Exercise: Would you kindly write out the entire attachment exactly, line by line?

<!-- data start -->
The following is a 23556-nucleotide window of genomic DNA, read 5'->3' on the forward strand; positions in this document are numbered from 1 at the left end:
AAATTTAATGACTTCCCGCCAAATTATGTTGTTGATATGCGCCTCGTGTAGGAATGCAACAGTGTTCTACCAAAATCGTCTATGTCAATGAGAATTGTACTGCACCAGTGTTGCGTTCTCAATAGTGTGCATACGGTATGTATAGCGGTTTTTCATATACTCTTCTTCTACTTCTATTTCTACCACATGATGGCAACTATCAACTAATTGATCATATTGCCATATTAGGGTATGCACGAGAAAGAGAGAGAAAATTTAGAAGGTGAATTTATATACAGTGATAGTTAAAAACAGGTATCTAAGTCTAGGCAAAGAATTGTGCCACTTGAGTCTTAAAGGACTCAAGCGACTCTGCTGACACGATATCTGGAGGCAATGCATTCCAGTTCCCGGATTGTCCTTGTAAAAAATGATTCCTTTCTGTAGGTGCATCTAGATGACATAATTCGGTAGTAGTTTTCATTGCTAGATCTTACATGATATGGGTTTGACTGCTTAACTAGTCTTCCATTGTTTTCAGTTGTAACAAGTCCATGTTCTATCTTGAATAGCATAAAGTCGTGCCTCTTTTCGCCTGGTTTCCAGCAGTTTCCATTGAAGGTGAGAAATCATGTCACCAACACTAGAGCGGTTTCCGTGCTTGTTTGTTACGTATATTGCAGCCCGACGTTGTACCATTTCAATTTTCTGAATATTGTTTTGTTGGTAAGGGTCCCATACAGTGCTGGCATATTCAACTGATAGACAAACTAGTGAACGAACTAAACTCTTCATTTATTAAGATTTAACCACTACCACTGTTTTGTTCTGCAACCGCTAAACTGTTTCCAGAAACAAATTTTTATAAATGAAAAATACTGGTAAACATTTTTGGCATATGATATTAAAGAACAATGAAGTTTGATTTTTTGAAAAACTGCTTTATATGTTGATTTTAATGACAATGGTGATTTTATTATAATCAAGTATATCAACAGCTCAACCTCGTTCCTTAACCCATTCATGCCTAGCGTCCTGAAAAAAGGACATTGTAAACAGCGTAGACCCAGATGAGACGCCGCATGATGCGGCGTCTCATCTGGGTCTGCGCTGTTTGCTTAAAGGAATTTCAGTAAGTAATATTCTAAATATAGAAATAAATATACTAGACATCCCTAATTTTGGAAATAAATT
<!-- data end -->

The following is a 23556-nucleotide window of genomic DNA, read 5'->3' on the forward strand; positions in this document are numbered from 1 at the left end:
AAATTTAATGACTTCCCGCCAAATTATGTTGTTGATATGCGCCTCGTGTAGGAATGCAACAGTGTTCTACCAAAATCGTCTATGTCAATGAGAATTGTACTGCACCAGTGTTGCGTTCTCAATAGTGTGCATACGGTATGTATAGCGGTTTTTCATATACTCTTCTTCTACTTCTATTTCTACCACATGATGGCAACTATCAACTAATTGATCATATTGCCATATTAGGGTATGCACGAGAAAGAGAGAGAAAATTTAGAAGGTGAATTTATATACAGTGATAGTTAAAAACAGGTATCTAAGTCTAGGCAAAGAATTGTGCCACTTGAGTCTTAAAGGACTCAAGCGACTCTGCTGACACGATATCTGGAGGCAATGCATTCCAGTTCCCGGATTGTCCTTGTAAAAAATGATTCCTTTCTGTAGGTGCATCTAGATGACATAATTCGGTAGTAGTTTTCATTGCTAGATCTTACATGATATGGGTTTGACTGCTTAACTAGTCTTCCATTGTTTTCAGTTGTAACAAGTCCATGTTCTATCTTGAATAGCATAAAGTCGTGCCTCTTTTCGCCTGGTTTCCAGCAGTTTCCATTGAAGGTGAGAAATCATGTCACCAACACTAGAGCGGTTTCCGTGCTTGTTTGTTACGTATATTGCAGCCCGACGTTGTACCATTTCAATTTTCTGAATATTGTTTTGTTGGTAAGGGTCCCATACAGTGCTGGCATATTCAACTGATAGACAAACTAGTGAACGAACTAAACTCTTCATTTATTAAGATTTAACCACTACCACTGTTTTGTTCTGCAACCGCTAAACTGTTTCCAGAAACAAATTTTTATAAATGAAAAATACTGGTAAACATTTTTGGCATATGATATTAAAGAACAATGAAGTTTGATTTTTTGAAAAACTGCTTTATATGTTGATTTTAATGACAATGGTGATTTTATTATAATCAAGTATATCAACAGCTCAACCTCGTTCCTTAACCCATTCATGCCTAGCGTCCTGAAAAAAGGACATTGTAAACAGCGTAGACCCAGATGAGACGCCGCATGATGCGGCGTCTCATCTGGGTCTGCGCTGTTTGCTTAAAGGAATTTCAGTAAGTAATATTCTAAATATAGAAATAAATATACTAGACATCCCTAATTTTGGAAATAAATT